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Feijoada is the Brazilian national dish, a richer mixture of meats, black beans and lots of flavour. There are as many recipes as cookers, but always with the black beans as the main character... and here is my version: the way I like it on my table on Saturdays! Enjoy this dish, that is the culinary translation of Brazilians rich mixture of cultures, colours and flavours!
This vision of sweet, soft green loveliness comes from reading one of my absolute favourite all time American cookbooks: The Taste of Country Cooking, by the prolific Edna Green. What strikes me again and again when I leaf through the evocative gustatory scenes and recipes described in this book is the incredible ability of Ms. Green to not only provide the reader a recipe, but a vivid depiction of the seasons of life and food and community in Freetown, Virginia (founded after the Civil War by freed slaves, including her grandfather). If you haven’t read or tried the recipes from this incredible cookbook in the Virginia region of the American south, I strongly encourage you to get your hands on this as soon as possible. It is full of the most beautiful prose and recipes. A masterpiece. I understand the importance of beans (including the baby Lima!) to the history of food and diaspora in American, and Canadian history. We owe a lot to these wonderfully filling protein bundles, from filling our tummies whether in refried, smothered, baked, buttered, raw, creamed, in brownies, in cakes, in muffins.....and in other ways as the weight in our prebaked pie crusted to the subject of many elementary science or counting activities.....the list goes on.....! This recipe is just one part of the amazing Christmas Dinner section of my copy of The Taste of Country Cooking on page 217. Try it today! My god, Lima beans are taken to a whole new, rich and heavenly place. Delicious.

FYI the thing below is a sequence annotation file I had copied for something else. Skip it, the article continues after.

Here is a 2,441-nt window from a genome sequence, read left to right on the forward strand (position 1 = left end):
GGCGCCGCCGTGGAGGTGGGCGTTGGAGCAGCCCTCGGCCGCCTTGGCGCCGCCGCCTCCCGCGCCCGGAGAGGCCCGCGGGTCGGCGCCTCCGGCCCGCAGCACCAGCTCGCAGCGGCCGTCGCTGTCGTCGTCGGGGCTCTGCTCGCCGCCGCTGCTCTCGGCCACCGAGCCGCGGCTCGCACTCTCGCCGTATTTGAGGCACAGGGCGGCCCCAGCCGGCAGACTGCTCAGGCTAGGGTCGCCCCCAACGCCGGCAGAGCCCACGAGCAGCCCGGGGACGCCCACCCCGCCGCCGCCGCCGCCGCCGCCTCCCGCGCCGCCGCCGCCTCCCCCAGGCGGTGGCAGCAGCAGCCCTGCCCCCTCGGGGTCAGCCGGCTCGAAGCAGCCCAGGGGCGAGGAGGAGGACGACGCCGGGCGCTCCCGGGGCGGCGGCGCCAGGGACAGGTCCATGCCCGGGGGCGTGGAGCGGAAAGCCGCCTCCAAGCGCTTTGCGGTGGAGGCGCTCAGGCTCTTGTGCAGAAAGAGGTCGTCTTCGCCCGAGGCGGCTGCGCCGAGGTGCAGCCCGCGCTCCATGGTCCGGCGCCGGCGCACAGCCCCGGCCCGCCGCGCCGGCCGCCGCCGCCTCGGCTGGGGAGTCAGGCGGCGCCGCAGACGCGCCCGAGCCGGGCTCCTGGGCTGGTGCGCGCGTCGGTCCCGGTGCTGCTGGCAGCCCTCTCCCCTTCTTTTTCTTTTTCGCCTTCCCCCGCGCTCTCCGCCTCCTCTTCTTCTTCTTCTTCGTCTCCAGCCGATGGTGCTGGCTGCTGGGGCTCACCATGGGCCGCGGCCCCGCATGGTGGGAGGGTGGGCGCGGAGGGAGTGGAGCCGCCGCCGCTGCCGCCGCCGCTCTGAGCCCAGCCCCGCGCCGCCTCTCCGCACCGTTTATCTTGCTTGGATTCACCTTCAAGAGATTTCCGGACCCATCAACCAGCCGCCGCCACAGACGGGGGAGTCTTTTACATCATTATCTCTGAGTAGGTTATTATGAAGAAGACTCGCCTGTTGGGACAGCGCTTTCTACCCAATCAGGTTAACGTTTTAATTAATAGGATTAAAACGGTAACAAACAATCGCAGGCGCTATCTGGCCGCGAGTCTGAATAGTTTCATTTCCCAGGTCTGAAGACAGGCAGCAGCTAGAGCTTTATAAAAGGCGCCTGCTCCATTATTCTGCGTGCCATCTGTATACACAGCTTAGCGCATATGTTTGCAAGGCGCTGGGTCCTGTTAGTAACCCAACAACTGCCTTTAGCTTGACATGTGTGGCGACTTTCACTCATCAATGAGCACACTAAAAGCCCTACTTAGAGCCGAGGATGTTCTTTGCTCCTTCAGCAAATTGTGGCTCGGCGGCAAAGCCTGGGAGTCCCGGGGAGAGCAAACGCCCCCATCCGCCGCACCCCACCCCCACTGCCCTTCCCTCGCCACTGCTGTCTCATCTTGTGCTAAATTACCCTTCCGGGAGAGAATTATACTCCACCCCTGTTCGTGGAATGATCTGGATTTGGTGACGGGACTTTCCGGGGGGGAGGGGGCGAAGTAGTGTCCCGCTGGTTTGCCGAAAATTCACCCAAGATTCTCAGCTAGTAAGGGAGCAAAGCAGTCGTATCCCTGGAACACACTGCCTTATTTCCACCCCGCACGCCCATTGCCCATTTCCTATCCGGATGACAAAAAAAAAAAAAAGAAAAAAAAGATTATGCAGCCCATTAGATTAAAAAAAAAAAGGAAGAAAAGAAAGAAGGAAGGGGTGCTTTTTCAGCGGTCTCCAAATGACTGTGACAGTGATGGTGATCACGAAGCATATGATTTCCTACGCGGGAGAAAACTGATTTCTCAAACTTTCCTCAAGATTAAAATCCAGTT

I grew up in England and moved to the USA 12 years ago, one of the things I miss the most is this simple British staple of Heinz baked beans on toast. My mum would make it for me with toasted thick white bread, a generous spread of rich butter and smothered in Heinz hot baked beans, them she would grate sharp cheddar cheese on top and a little black pepper. Comfort food at its best. No matter where in the World I travel, it always feels like I’m home when I make this simple warming dish. It should be noted, they don’t sell Heinz brand baked beans in stores in the USA, so my friends know to bring me a can from the UK when they visit!
Channa is a traditional Guyanese dish using the humble and familiar chick pea or garbanzo bean. This dish hails from the Indian influence in the Guyanese culture and was a recipe passed from my great grandmother, to my grandmother and then from my mother to me. We always say, if you're going to eat channa, make sure everyone else in the room is as well. That way you can to ensure you're not the only one experiencing it's pleasurable flavour and also its familiar legume side effect - bad gas!
Making cookies around the holidays is a tradition in my family. The variety of colors, shapes and textures makes cookies the perfect subject for an illustration. I have tried a few of the recipes below but would like to try more in the future!